I’ve Paid For This Twice Already…

Frugal living and debt reduction tips for a better financial future. This is one family’s story.

July 24th, 2009

The Case for Debt Elimination Over Savings

Focusing energy on debt reduction (or elimination, as I like to term it) or savings is an ongoing debate, not only for society at large, but in my own life.  Once I started taking control of my finances, instead of just going with the flow and barely scraping by, I’ve prioritized different things at different times, and it all comes back to which is more important to me at that point  – eliminating debt or putting money into savings?

This seems like it should be a clear cut process with a easily defined answer, but it is not.  Every situation is different, and the factors that come into that situation will vary.  Instead of looking at a cookie cutter one-size-fits-all solution, here are reasons I’ve prioritized debt elimination over savings.  Later I’ll look at the other side of the coin – when savings is prioritized over debt elimination, and then finally, what decisions I’m currently making as well as the future of our financial life.

Debt elimination reduces obligations

The most dramatic and immediate affect of reducing (and eventually eliminating) your debt is reducing the amount of financial obligations you have.  The less you owe, the more of your money is actually yours and not promised to someone else.  The more decisions you actually get to make about your money that aren’t made for you.

Debt elimination has a snowball effect

As you reduce and subsequently eliminate debt, there is more money freed up in your budget that can be applied to remaining debt, producing a snowballing effect.  The more money put towards debt, the less that debt becomes, and if you keep building upon that, the path to debt freedom gets shorter and shorter.

Debt elimination makes an immediate difference

$100, $10, or even $1 paid towards debt is that much more you do no owe, that much more you are no longer paying interest on, and in some loan cases, can immediately reduce the amount you are obligated to pay in a month.  This is a difference that can be immediately felt in your monthly budget, and paired with the snowball effect can have drastic positive consequences.

Debt elimination frees funds for emergencies

Money that is not obligated to pay towards existing debt can be, if needed, used towards other events, emergencies, or obligations.  If you now have to pay out $800 a month vs $1000 a month, that $200 can be, if need arises, diverted to a pressing immediate need.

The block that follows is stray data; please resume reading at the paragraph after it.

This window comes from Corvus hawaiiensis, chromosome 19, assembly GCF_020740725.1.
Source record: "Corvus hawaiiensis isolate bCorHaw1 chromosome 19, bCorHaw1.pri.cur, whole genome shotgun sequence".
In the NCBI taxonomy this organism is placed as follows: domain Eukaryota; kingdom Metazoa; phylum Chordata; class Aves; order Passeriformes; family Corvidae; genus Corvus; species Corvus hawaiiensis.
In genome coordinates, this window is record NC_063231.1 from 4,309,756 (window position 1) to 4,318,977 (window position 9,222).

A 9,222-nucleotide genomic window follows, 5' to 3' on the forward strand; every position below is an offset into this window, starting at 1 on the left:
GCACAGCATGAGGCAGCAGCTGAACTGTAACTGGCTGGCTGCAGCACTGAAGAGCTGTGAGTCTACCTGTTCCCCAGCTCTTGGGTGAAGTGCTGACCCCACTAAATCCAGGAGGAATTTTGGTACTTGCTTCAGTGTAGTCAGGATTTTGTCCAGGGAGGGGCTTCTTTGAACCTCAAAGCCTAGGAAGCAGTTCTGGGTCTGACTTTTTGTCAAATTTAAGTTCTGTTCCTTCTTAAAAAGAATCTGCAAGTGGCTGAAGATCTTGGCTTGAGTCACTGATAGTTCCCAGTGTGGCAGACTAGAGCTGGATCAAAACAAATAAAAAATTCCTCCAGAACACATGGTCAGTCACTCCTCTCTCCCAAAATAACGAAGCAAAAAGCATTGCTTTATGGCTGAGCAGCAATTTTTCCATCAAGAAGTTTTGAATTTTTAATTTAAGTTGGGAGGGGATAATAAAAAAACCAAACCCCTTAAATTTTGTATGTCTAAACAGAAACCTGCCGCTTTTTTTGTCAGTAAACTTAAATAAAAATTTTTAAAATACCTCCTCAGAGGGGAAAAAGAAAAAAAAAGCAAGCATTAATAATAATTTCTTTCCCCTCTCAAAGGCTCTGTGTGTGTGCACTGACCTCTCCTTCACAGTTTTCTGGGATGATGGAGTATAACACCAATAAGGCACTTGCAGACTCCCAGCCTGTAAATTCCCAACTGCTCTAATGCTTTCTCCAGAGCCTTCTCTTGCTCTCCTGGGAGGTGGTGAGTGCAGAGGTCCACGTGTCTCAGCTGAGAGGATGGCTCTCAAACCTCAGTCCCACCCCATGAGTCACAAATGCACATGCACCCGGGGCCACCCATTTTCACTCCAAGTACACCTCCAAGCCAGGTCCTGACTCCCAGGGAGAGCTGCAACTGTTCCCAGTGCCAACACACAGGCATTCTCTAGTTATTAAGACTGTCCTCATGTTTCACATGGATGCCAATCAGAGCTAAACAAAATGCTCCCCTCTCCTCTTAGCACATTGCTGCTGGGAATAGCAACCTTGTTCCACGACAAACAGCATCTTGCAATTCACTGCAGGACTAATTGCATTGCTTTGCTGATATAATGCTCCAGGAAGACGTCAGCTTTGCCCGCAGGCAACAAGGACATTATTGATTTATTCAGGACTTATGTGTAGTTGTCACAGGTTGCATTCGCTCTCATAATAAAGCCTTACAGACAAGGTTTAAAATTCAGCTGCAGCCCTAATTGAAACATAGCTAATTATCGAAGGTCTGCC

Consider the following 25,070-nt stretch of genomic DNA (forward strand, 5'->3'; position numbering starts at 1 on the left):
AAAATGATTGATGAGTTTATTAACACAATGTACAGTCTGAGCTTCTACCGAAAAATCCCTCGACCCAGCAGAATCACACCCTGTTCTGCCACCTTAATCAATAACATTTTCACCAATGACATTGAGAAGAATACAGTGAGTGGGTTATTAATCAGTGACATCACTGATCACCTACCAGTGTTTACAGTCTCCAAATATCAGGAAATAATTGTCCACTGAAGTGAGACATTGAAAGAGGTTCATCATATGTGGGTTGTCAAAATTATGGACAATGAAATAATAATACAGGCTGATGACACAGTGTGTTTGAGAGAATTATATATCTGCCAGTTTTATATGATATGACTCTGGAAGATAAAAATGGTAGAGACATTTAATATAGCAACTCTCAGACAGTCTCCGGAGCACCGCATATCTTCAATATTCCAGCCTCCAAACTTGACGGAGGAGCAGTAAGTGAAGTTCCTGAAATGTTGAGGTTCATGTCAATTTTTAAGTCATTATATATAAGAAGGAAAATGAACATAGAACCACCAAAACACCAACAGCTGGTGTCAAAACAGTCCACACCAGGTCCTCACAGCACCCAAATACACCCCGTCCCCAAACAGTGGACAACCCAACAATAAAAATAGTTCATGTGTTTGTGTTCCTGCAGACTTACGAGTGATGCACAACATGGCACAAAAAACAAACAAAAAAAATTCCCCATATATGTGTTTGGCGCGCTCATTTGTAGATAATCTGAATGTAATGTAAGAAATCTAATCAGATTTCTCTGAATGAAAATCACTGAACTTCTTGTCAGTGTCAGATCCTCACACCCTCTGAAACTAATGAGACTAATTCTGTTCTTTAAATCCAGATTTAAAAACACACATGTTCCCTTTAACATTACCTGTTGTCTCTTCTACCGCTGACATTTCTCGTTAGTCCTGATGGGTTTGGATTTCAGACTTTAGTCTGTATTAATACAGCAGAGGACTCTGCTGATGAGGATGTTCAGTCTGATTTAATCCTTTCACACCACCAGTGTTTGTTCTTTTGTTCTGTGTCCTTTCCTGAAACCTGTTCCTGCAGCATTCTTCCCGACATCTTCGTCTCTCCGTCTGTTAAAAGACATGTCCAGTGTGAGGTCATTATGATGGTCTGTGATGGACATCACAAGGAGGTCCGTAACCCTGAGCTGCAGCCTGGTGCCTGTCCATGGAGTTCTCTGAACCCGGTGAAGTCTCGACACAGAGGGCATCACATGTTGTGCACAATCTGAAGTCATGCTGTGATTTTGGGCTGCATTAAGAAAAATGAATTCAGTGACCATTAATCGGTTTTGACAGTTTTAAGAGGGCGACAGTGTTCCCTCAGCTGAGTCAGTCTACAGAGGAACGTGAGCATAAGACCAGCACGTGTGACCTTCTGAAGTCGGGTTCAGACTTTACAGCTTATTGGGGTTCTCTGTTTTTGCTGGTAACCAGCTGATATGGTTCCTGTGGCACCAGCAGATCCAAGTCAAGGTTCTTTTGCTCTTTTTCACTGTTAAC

Of course, many of these reasons can be turned on their head and used to defend a position of savings over debt elimination.  Which is why the path to take is a uniquely personal one.  And Next time I will be doing exactly that – turning things upside down and seeing where that gets us.   I’ve been on both sides of this debate, and mostly somewhere in the middle.  Finding that middle ground that is the right balance for you is the trick.

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21 Responses to “The Case for Debt Elimination Over Savings”

  1. I totally agree. Right now I don’t have much trouble deciding one over another because it’s all the way to eliminate debt. When I get closer to be debt-free I’ll probably only have debts that have small interest rates (since I’m paying the ones with higher sooner)… then I should probably spent some time worrying if I should pay them or not…

  2. Good to see you back! I struggle with this all the time. It’s so straightforward when the debt is evil credit card debt at 20% interest, but now it bugs me to not have money stashed away in a savings account. I waver back and forth between wanting to pay off debt and wanting to save the money. I usually end up splitting it in half.

  3. I am all for debt elimination. Seeing the interest on my line of credit or credit card makes me crazy. I feel as if I am just throwing the money away.

  4. I struggle not with “savings” per se but with tax-sheltered retirement accounts. Giving up the 25% tax benefit the 403b generates immediately … and giving it up for life (since annual contributions are capped) pains me (though I am not, this year, for the first time in ages, maxing my contribution…).

  5. Debt elimination makes a lot of sense for high cost debt especially. And often makes most logical sense. But logic is not the only factor. If the person only takes on more debt once they pay the balance down the benefit is lost. And yes, this is not a logical next step but it happens far too often. So that is just a consideration that must be factored in.

  6. All these arguments makes sense. The less debt you have, the more cash available to save. Eliminating debt leaves you in a position to save more money and also to live better.

    IMHO, though, you need both, especially in an unstable economy: enough in savings to support you for several months should you find yourself unemployed, and a steady debt payoff plan.

  7. I agree with you in most instances with the exception of being in a job/position which may be eliminated in the immediate future. I think having cash reserves are imperative in this case. Paying one’s home, utilities & communication is necessary if you are going loose your job. Credit card companies can’t take your home away, but your mortgage company can.